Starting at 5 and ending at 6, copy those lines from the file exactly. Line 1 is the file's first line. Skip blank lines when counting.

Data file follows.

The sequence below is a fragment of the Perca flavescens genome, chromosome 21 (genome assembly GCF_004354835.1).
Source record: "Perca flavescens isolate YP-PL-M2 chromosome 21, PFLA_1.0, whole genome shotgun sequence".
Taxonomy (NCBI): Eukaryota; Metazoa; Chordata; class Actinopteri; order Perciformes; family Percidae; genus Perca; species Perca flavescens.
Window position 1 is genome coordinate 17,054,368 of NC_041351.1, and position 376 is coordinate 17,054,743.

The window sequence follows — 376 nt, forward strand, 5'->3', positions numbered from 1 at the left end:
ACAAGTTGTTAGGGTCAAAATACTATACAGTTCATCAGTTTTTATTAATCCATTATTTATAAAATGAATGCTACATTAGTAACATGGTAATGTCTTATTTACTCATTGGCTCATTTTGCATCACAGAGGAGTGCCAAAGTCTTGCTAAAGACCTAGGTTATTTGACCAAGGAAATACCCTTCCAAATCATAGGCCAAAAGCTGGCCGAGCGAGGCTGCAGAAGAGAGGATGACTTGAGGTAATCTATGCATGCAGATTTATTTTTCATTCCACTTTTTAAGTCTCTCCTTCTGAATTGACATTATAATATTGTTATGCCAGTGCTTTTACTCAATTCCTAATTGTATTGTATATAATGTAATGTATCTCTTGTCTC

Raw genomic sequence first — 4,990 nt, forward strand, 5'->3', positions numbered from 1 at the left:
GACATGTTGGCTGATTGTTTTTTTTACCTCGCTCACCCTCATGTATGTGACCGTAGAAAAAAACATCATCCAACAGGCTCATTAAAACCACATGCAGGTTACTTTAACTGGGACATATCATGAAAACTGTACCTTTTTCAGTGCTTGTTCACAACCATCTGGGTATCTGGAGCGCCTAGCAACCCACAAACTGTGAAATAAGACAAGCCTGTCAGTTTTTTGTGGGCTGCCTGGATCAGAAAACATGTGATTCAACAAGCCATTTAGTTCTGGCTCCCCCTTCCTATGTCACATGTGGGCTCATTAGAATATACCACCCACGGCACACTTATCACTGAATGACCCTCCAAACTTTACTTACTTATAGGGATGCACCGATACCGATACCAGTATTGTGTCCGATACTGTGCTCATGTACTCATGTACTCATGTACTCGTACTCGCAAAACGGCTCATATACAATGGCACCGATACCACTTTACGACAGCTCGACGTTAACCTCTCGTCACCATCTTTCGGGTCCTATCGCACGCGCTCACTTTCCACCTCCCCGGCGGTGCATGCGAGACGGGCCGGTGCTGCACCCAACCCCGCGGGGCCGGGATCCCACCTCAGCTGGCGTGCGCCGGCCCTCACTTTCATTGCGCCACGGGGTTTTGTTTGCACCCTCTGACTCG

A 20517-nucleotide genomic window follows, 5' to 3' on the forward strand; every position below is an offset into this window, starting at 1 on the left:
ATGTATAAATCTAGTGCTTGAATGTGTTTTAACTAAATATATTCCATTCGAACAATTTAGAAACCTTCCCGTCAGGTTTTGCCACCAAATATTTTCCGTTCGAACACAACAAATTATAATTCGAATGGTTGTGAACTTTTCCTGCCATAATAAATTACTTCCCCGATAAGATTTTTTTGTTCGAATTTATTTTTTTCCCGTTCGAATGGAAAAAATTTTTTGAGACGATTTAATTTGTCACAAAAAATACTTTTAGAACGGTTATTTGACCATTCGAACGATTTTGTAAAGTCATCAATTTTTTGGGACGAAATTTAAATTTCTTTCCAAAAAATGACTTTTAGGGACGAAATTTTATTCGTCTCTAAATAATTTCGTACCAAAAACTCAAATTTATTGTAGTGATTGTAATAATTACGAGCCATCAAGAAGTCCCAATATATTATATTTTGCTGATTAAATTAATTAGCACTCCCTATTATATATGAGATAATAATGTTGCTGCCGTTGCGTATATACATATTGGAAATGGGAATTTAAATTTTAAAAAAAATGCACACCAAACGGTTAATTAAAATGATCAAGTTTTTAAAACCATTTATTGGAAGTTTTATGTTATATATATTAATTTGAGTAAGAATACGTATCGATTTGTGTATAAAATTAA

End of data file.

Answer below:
The window sequence follows — 376 nt, forward strand, 5'->3', positions numbered from 1 at the left end:
ACAAGTTGTTAGGGTCAAAATACTATACAGTTCATCAGTTTTTATTAATCCATTATTTATAAAATGAATGCTACATTAGTAACATGGTAATGTCTTATTTACTCATTGGCTCATTTTGCATCACAGAGGAGTGCCAAAGTCTTGCTAAAGACCTAGGTTATTTGACCAAGGAAATACCCTTCCAAATCATAGGCCAAAAGCTGGCCGAGCGAGGCTGCAGAAGAGAGGATGACTTGAGGTAATCTATGCATGCAGATTTATTTTTCATTCCACTTTTTAAGTCTCTCCTTCTGAATTGACATTATAATATTGTTATGCCAGTGCTTTTACTCAATTCCTAATTGTATTGTATATAATGTAATGTATCTCTTGTCTC